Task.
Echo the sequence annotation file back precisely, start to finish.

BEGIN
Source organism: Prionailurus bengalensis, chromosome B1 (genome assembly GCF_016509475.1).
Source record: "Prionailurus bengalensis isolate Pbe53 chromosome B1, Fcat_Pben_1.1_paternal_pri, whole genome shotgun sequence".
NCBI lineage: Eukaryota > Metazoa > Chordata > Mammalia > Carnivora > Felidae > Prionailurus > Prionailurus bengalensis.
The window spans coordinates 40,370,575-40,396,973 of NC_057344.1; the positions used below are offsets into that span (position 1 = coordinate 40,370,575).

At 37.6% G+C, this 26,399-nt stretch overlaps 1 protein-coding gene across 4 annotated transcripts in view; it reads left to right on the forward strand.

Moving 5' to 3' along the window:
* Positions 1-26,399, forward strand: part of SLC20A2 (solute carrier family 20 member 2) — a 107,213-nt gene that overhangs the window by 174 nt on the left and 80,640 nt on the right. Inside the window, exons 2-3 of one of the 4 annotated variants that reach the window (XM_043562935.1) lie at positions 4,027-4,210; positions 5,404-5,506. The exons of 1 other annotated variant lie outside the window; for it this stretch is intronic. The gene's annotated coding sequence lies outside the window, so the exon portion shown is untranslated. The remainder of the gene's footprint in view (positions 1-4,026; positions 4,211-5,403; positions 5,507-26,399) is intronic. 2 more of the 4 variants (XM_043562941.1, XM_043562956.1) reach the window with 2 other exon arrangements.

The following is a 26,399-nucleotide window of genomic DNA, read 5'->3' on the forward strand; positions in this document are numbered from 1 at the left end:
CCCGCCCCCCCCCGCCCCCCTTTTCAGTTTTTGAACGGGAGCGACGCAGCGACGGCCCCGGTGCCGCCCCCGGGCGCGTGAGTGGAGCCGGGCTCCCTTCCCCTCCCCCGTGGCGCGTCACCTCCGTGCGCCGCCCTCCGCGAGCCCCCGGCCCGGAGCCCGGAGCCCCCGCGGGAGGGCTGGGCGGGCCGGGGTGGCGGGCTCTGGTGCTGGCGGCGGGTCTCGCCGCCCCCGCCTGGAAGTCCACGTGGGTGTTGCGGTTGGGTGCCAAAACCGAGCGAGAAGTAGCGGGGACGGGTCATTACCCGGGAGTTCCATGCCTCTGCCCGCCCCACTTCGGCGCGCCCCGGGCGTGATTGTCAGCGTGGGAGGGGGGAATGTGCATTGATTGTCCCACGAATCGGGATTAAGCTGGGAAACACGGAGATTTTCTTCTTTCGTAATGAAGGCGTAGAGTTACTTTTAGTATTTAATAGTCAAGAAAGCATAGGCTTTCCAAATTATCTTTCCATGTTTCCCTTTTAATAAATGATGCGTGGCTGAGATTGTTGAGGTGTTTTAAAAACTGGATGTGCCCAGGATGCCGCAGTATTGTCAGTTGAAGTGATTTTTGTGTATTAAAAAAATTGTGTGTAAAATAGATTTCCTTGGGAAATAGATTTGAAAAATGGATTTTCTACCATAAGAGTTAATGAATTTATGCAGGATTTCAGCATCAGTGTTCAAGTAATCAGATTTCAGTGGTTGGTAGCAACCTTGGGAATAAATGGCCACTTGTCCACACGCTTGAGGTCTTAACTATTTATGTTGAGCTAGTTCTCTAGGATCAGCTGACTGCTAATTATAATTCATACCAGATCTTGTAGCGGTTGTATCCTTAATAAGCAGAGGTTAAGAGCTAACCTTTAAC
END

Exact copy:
Source organism: Prionailurus bengalensis, chromosome B1 (genome assembly GCF_016509475.1).
Source record: "Prionailurus bengalensis isolate Pbe53 chromosome B1, Fcat_Pben_1.1_paternal_pri, whole genome shotgun sequence".
NCBI lineage: Eukaryota > Metazoa > Chordata > Mammalia > Carnivora > Felidae > Prionailurus > Prionailurus bengalensis.
The window spans coordinates 40,370,575-40,396,973 of NC_057344.1; the positions used below are offsets into that span (position 1 = coordinate 40,370,575).

At 37.6% G+C, this 26,399-nt stretch overlaps 1 protein-coding gene across 4 annotated transcripts in view; it reads left to right on the forward strand.

Moving 5' to 3' along the window:
* Positions 1-26,399, forward strand: part of SLC20A2 (solute carrier family 20 member 2) — a 107,213-nt gene that overhangs the window by 174 nt on the left and 80,640 nt on the right. Inside the window, exons 2-3 of one of the 4 annotated variants that reach the window (XM_043562935.1) lie at positions 4,027-4,210; positions 5,404-5,506. The exons of 1 other annotated variant lie outside the window; for it this stretch is intronic. The gene's annotated coding sequence lies outside the window, so the exon portion shown is untranslated. The remainder of the gene's footprint in view (positions 1-4,026; positions 4,211-5,403; positions 5,507-26,399) is intronic. 2 more of the 4 variants (XM_043562941.1, XM_043562956.1) reach the window with 2 other exon arrangements.

The following is a 26,399-nucleotide window of genomic DNA, read 5'->3' on the forward strand; positions in this document are numbered from 1 at the left end:
CCCGCCCCCCCCCGCCCCCCTTTTCAGTTTTTGAACGGGAGCGACGCAGCGACGGCCCCGGTGCCGCCCCCGGGCGCGTGAGTGGAGCCGGGCTCCCTTCCCCTCCCCCGTGGCGCGTCACCTCCGTGCGCCGCCCTCCGCGAGCCCCCGGCCCGGAGCCCGGAGCCCCCGCGGGAGGGCTGGGCGGGCCGGGGTGGCGGGCTCTGGTGCTGGCGGCGGGTCTCGCCGCCCCCGCCTGGAAGTCCACGTGGGTGTTGCGGTTGGGTGCCAAAACCGAGCGAGAAGTAGCGGGGACGGGTCATTACCCGGGAGTTCCATGCCTCTGCCCGCCCCACTTCGGCGCGCCCCGGGCGTGATTGTCAGCGTGGGAGGGGGGAATGTGCATTGATTGTCCCACGAATCGGGATTAAGCTGGGAAACACGGAGATTTTCTTCTTTCGTAATGAAGGCGTAGAGTTACTTTTAGTATTTAATAGTCAAGAAAGCATAGGCTTTCCAAATTATCTTTCCATGTTTCCCTTTTAATAAATGATGCGTGGCTGAGATTGTTGAGGTGTTTTAAAAACTGGATGTGCCCAGGATGCCGCAGTATTGTCAGTTGAAGTGATTTTTGTGTATTAAAAAAATTGTGTGTAAAATAGATTTCCTTGGGAAATAGATTTGAAAAATGGATTTTCTACCATAAGAGTTAATGAATTTATGCAGGATTTCAGCATCAGTGTTCAAGTAATCAGATTTCAGTGGTTGGTAGCAACCTTGGGAATAAATGGCCACTTGTCCACACGCTTGAGGTCTTAACTATTTATGTTGAGCTAGTTCTCTAGGATCAGCTGACTGCTAATTATAATTCATACCAGATCTTGTAGCGGTTGTATCCTTAATAAGCAGAGGTTAAGAGCTAACCTTTAAC